Serving the scholastic field hockey and lacrosse community since 1998

Sept. 3, 2015 — Dictating a result

This week, it was reported that Russian president Vladimir Putin took part in a hockey game with a team of Kontinental Hockey League and National Hockey League all-stars.

Putin’s team won the game 9-5. Against a team of schoolkids.

Authoritarian leaders have often used sport as a means of not only propaganda, but as an extension of their political power. Rafael Trujillo, the 31-year dictator of the Dominican Republic, owned a baseball team in the domestic league. If it did not do well, Trujillo would import players from the American Negro Leagues to ensure that the team would win league championships.

During the Cold War, individual states would excel as part of their leaders’ state propaganda machines. This happened for Romania’s gymnasts, East Germany’s swimmers, Yugoslavia’s basketball players, and, of course, the Soviet Union in men’s ice hockey, which had been the dominant program in the 1960s and 70s.

As Russia has evolved towards a petro-authoritarian state the last few years, it is noticeable that the state has tried to show itself to be strong in world affairs, seizing the Crimean Peninsula from Ukraine last year and engaging in military maneuvers, large and small, around the globe.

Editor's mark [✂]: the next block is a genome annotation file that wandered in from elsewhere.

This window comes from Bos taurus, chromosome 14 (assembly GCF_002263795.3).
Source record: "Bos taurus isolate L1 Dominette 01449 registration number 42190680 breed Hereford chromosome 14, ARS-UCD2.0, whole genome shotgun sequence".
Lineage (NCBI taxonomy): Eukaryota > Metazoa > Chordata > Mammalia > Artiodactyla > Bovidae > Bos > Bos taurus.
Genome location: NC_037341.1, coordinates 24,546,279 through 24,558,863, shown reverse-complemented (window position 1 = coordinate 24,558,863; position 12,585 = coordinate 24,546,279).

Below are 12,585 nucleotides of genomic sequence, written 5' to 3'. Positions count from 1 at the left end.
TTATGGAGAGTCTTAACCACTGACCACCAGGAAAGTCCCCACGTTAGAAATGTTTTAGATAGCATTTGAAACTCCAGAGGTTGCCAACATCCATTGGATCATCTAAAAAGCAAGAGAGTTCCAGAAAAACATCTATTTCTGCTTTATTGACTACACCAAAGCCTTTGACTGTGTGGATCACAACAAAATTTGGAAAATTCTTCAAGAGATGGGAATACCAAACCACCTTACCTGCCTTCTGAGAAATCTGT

The ice hockey game with the all-stars was another propaganda tool.

That is, until you think about the event’s result. What did Putin and the other players hope to gain by beating a team of teenagers? It wasn’t exactly a fair competition or exhibition.

The game is a perfect metaphor for recent Russian saber-rattling when it comes to trying to wield its own military and economic power. It can only seem to overwhelm those who are already at a disadvantage.

The game also served as a distraction from a number of problems which have befallen the state over the last year. Economic sanctions and a precipitous fall in oil prices have crippled the economy.

It has gotten to the point where the very group helping to organize the 2018 FIFA World Cup, the Football Union of Russia, is near bankruptcy according to many reports.

Vitaly Mutko, a Russian government minister, is now being tasked with keeping preparations on track. It also turns out that Mutko is a FIFA vice-president.

This can’t end well.


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